How American Immigrants Face Additional Hurdles in Dating
If you’ve been on dates, flirted with someone or downloaded a dating app, there’s a great chance you know just how confusing the dating scene is to navigate. There are rules, games and behaviors that can be so overwhelming, even within the boundaries of your own childhood town. Now imagine that chaos within a brand new country, having no prior exposure to the dating culture — daunting, isn’t it?
But that's the everyday life of many immigrants in the United States. Thankfully Hunt Ethridge, an award-winning dating and relationship expert, is currently specializing in what he calls the immigrant experience. Recently, he sat down with Ona to talk about the challenges many American immigrants face when starting out dating.
There are diverse and varied dating rules and expectations across the world — even across the country. Think about your last vacation. There were likely some cultural norms that were unfamiliar to you, and you may have even felt overwhelmed by these new firsthand experiences. That “feeling of disorientation experienced by someone who is suddenly subjected to an unfamiliar culture, way of life, or set of attitudes” is called culture shock. It’s the daily reality of many American immigrants adjusting to a new life with new languages and new customs — and we haven’t even started talking about dating. That's why as Ethridge says many of his clients struggle to know how or where to begin finding a partner.
Having to guide yourself through the dating world in America when so many other ways of life already feel unfamiliar and unpredictable can be terrifying. Adrian Furnham, Ph.D. says, “Losing the power of easy communication can disrupt self-identity, worldviews and indeed all systems of acting, feeling and thinking.” On top of this, the freedom of choice and control that’s ingrained into the American psyche can take time to adapt to — especially when it comes to dating — if you have been socialized quite differently your entire life.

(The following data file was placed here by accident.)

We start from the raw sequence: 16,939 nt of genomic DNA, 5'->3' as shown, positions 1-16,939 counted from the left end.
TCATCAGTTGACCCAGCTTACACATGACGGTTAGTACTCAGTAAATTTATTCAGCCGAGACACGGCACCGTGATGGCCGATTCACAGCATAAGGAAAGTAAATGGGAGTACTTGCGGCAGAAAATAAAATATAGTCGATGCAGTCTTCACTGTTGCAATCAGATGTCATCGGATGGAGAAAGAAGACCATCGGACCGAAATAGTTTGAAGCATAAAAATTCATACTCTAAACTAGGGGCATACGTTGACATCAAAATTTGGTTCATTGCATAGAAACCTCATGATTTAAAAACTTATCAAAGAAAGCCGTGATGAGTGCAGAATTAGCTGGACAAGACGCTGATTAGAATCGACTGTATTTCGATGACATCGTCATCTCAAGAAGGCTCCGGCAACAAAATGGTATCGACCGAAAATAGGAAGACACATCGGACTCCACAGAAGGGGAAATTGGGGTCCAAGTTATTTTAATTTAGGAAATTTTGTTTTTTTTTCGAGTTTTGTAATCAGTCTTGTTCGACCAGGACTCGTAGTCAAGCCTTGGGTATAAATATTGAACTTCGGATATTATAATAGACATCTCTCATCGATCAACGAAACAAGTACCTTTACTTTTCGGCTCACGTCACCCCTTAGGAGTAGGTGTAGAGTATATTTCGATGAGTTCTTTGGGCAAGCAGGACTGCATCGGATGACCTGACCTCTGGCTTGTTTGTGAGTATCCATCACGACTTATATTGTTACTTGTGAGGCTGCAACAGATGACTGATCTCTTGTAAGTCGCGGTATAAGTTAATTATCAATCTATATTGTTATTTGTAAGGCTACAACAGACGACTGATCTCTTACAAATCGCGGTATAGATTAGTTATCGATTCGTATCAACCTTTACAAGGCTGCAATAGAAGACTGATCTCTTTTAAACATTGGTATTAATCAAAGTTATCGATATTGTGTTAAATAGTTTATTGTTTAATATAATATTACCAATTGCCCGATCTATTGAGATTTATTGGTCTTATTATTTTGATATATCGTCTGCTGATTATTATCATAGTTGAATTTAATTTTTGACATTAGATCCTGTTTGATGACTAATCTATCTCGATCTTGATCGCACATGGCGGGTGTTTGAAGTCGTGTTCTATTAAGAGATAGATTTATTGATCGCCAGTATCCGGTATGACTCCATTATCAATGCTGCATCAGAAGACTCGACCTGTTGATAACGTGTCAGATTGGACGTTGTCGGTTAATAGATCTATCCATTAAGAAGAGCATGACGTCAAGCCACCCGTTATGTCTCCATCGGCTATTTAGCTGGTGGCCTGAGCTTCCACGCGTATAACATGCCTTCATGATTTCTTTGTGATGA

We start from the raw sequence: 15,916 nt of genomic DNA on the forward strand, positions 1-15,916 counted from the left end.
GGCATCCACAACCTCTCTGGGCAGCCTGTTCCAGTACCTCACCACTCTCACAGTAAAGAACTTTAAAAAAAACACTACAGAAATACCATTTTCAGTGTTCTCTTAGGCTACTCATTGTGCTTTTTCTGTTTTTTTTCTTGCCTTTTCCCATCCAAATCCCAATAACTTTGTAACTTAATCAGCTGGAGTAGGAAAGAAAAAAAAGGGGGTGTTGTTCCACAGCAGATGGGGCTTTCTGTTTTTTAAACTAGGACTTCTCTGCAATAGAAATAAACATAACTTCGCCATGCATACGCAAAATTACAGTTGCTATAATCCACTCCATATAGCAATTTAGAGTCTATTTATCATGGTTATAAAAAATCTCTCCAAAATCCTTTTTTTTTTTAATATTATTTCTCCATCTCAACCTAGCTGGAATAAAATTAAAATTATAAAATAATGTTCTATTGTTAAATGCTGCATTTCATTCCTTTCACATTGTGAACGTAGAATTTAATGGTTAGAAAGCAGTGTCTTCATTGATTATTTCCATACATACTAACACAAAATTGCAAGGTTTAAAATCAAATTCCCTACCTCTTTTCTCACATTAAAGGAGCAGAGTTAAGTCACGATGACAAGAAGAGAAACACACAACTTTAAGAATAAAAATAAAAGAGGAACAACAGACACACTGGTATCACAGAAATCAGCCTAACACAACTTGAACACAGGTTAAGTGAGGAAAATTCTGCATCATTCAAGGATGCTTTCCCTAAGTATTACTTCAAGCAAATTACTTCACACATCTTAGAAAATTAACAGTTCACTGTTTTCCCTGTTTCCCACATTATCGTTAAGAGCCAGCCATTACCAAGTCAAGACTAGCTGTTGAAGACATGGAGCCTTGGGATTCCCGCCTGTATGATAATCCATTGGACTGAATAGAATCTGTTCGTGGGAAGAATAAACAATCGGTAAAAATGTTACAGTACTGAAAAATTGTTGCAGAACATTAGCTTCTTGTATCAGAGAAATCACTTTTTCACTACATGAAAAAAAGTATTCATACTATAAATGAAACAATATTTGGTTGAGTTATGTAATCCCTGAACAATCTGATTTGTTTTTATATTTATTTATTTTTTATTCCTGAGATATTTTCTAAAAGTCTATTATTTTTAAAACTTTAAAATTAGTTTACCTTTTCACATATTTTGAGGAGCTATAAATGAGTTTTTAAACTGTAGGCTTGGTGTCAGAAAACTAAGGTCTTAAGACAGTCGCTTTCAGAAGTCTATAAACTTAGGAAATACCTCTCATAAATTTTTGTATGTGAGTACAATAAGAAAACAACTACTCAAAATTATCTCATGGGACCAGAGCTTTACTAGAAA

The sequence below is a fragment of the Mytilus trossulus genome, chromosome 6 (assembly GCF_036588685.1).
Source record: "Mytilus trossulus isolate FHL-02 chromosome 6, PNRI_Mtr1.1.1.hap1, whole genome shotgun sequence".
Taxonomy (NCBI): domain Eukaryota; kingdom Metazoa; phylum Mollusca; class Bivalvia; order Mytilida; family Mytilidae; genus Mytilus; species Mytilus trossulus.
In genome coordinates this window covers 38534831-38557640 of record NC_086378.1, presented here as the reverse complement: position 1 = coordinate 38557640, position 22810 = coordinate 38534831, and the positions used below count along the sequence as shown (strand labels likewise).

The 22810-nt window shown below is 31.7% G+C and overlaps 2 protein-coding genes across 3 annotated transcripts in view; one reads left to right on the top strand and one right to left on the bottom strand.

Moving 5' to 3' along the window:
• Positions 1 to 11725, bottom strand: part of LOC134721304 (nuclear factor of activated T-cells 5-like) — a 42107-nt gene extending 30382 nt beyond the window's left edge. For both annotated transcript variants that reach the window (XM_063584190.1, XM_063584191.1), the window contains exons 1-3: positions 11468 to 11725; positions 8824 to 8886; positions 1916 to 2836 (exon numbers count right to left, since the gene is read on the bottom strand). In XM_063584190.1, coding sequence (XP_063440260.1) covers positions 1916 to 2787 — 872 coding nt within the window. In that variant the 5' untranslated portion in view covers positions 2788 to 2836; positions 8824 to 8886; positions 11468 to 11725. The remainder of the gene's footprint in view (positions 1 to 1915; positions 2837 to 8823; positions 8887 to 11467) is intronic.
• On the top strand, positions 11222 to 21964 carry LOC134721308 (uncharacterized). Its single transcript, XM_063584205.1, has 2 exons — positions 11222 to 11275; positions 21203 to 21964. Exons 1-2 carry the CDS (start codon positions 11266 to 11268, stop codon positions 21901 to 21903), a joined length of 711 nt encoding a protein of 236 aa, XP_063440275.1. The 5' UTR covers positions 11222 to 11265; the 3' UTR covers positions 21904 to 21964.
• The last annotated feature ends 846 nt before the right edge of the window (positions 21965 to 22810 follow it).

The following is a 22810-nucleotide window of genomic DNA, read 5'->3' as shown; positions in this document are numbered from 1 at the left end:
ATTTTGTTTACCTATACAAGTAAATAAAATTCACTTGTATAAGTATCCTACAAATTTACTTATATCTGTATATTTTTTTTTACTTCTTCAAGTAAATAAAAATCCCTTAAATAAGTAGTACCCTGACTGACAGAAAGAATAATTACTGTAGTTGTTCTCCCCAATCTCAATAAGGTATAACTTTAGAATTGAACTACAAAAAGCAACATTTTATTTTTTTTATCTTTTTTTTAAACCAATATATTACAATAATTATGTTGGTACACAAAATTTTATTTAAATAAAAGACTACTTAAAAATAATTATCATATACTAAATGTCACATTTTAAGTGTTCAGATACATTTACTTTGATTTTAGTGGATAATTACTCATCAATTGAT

Ethridge notes as an example that “India teaches beta-male characteristics [which become] almost a secondary character in his own life.” It can be frustrating, trying to maneuver through changing cultural nuances, and even worse is that this confusion can take a toll on our sense of self confidence and agency. This compounds in American dating culture, where “success” is fueled by confidence and emotional intelligence.
This social anxiety that many American immigrants naturally experience can carry over into their romantic lives. Dasha Fayvinova, culture writer at Bustle, explains, “Everyone goes through a period in their lives when they want to fit in. Immigrants feel that same yearning, and then some. We always wanted to fit in, but our cultural background made us different. We're learning to love ourselves and value our uniqueness, but sometimes, every now and then, we feel a little insecure.”
That's why Ethridge sees self-confidence as the first step towards healthy relationships, and he focuses on this before working through dating struggles. “[You] can’t have confidence in dating unless you have confidence in yourself first,” he says. “We are all brands, as much as we don’t want to [classify] it in that sort of way. My brand is competing with every other male brand out there. What does my brand offer that other brands don’t? What is my competitive advantage?”
And according to Ethridge (as well as Andrea Bartz), “Confidence makes us seem more trustworthy — and when you’re out on the meat market, selling how great you are, confidence makes people accept your pitch.”
But Ethridge features a number of steps in his curriculum for clients with cultural barriers. Once confidence is developed, he helps his clients define their experiences and expectations. He wants them to hear themselves articulating their assumptions about American dating customs so they they can illustrate myths from realities.
For instance, Ethridge asks heterosexual men what they think American women value. Their answers may at first include more superficial qualities like looks, money and “a sense of humor” but then complexities emerge when Ethridge asks follow-up questions, challenging the men to rethink their expectations about women and dating norms. By teaching what Ethridge calls “umbrella skills” of dating — containing a multitude of social cues and behaviors like eye contact and body language — his clients are better prepared to exhibit a bold sense of confidence in their everyday lives.
There’s a reason Hunt Ethridge is considered one of the top in his field, and that’s because of his passion for helping people improve their dating experiences. He says that his “approach as a dating and relationship coach is to turn you into the best, most date-able version of yourself.”